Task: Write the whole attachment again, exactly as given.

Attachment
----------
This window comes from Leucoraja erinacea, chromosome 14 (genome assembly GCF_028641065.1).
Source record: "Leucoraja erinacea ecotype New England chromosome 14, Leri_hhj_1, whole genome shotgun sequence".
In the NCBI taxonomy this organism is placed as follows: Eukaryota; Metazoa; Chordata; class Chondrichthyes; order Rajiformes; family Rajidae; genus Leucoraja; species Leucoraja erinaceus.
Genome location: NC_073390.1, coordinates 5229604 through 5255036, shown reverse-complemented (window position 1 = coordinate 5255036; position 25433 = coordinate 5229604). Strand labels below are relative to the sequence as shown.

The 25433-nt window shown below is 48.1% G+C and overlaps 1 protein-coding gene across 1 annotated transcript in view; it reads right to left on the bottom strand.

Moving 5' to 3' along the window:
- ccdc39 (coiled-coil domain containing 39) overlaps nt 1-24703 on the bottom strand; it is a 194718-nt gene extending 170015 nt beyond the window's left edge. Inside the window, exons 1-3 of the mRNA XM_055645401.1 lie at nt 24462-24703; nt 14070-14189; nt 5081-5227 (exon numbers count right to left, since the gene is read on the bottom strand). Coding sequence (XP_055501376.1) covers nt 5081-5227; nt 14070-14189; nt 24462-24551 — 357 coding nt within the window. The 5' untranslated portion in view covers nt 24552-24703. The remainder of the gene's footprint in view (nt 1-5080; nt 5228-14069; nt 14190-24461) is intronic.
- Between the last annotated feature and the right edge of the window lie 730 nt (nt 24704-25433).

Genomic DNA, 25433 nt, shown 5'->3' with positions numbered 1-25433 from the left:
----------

This window comes from Leucoraja erinacea, chromosome 14 (genome assembly GCF_028641065.1).
Source record: "Leucoraja erinacea ecotype New England chromosome 14, Leri_hhj_1, whole genome shotgun sequence".
In the NCBI taxonomy this organism is placed as follows: Eukaryota; Metazoa; Chordata; class Chondrichthyes; order Rajiformes; family Rajidae; genus Leucoraja; species Leucoraja erinaceus.
Genome location: NC_073390.1, coordinates 5229604 through 5255036, shown reverse-complemented (window position 1 = coordinate 5255036; position 25433 = coordinate 5229604). Strand labels below are relative to the sequence as shown.

The 25433-nt window shown below is 48.1% G+C and overlaps 1 protein-coding gene across 1 annotated transcript in view; it reads right to left on the bottom strand.

Moving 5' to 3' along the window:
- ccdc39 (coiled-coil domain containing 39) overlaps nt 1-24703 on the bottom strand; it is a 194718-nt gene extending 170015 nt beyond the window's left edge. Inside the window, exons 1-3 of the mRNA XM_055645401.1 lie at nt 24462-24703; nt 14070-14189; nt 5081-5227 (exon numbers count right to left, since the gene is read on the bottom strand). Coding sequence (XP_055501376.1) covers nt 5081-5227; nt 14070-14189; nt 24462-24551 — 357 coding nt within the window. The 5' untranslated portion in view covers nt 24552-24703. The remainder of the gene's footprint in view (nt 1-5080; nt 5228-14069; nt 14190-24461) is intronic.
- Between the last annotated feature and the right edge of the window lie 730 nt (nt 24704-25433).

Genomic DNA, 25433 nt, shown 5'->3' with positions numbered 1-25433 from the left: